“I love the sound of the rain”, I said, “I love being inside and watching it rain. It makes me feel like wearing big jumpers, reading good books and watching films.”
“The rain makes me sad, it makes me remember.” She said.
“What does it make you remember?” I asked.
“It makes me remember my childhood. When the rainy season started we would run into the roads and play in the rivers. It also makes me remember my first love.”
In the midst of an animated Vietnamese lesson with one of my favorite teachers, her words felt heavy with nostalgia. They were tinged with both sadness and softness.
“Let’s go outside and play in the rain, cô. If you want to go, I’ll come with you!”
“No, I’m too old for that. I think that I’d get sick now! You can do those sorts of things when you’re a child, but not when you’re older.”
I hope that one day she’ll play in the rain once more.
“What happened with your first love?” I asked tentatively.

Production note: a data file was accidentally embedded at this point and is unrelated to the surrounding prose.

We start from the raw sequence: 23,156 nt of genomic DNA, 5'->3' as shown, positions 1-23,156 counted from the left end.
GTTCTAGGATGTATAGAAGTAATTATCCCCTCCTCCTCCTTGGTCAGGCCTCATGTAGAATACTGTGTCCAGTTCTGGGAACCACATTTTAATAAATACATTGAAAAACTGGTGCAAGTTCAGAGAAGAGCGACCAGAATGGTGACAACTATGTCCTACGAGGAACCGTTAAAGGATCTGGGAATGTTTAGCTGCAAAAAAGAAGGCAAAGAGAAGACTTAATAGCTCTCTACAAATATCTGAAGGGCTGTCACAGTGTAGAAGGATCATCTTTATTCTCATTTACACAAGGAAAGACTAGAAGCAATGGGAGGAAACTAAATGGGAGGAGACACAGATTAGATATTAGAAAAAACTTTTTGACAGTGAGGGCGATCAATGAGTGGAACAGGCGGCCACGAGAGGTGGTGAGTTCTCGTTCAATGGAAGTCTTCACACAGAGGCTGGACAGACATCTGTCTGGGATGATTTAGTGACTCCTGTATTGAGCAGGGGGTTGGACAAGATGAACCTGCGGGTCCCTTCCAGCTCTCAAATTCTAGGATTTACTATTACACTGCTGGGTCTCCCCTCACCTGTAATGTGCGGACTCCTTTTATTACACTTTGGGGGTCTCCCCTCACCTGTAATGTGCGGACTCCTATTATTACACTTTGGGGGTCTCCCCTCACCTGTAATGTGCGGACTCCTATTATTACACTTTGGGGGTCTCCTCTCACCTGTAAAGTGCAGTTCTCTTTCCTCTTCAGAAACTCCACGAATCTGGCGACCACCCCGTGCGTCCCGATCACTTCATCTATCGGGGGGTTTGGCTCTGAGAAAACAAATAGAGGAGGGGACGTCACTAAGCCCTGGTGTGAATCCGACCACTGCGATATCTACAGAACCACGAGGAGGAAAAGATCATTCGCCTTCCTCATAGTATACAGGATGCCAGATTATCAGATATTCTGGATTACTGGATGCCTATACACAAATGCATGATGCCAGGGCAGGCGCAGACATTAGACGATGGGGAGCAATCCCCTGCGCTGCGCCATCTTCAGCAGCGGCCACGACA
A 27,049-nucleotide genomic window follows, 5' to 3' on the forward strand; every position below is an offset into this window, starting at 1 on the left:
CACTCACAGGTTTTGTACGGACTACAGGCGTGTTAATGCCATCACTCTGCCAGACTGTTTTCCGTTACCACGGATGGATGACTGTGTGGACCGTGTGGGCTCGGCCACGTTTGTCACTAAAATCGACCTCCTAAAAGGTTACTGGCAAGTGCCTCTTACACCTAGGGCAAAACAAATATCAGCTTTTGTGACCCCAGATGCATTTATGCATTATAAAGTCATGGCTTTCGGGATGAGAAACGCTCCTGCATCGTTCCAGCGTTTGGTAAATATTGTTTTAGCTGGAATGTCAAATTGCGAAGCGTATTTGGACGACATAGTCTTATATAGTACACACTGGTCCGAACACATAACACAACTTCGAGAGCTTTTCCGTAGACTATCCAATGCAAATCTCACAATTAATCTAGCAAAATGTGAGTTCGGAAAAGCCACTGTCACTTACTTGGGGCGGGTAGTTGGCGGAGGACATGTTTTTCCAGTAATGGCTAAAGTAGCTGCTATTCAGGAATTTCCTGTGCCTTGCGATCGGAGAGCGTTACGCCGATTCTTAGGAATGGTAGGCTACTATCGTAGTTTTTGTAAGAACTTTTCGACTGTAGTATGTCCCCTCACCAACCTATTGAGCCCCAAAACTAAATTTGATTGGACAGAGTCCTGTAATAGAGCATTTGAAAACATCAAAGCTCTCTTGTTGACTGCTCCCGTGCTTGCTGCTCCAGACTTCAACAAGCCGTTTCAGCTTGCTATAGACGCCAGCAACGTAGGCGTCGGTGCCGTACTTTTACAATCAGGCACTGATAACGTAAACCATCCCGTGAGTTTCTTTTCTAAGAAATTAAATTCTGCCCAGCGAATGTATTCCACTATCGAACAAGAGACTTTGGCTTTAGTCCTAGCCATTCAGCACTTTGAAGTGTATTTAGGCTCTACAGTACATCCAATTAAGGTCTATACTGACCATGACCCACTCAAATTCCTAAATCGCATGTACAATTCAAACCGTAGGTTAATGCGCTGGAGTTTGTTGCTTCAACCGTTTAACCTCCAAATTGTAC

“We were engaged. We were meant to get married when we graduated university, but we lived too far apart.”
She said this and then looked out of the window for a few moments, lost in her remembering; her face vacant and her eyes ablaze as she walked through her memories.
“I really loved him.”
“Do you ever talk to him?” I asked
“I used to, but then my husband destroyed my old sim card and bought me a new phone and sim card so that I wouldn’t be able to have any contact with him.”
“My husband really takes care of me. But sometimes he takes care of me so much that it makes me tired.”
“How does he take care of you, cô?
She smiled, and giggled happily, “He cleans the house, cooks me food and helps to look after our son…”
“What else does he do?”
She cast her eyes down, and then looked me straight in the eye.
“He watches me when I walk.”
“What do you mean?” I asked, with a number of possible answers running through my mind.
“He put something on my phone that watches me wherever I go. There is a map on his phone that shows him exactly where I am. Every time that I move about or even take a step, he can see. I hate it. I don’t know how he did it or where it is but I don’t want it. It makes me so tired. It makes me feel like I can’t breathe.”
I wanted my teacher and friend to feel like she could breathe. The above dialogue that I noted down is my attempt at a metaphorical mouth to mouth, the framing of an intimate conversation so that I and others might be inspired to make some small change.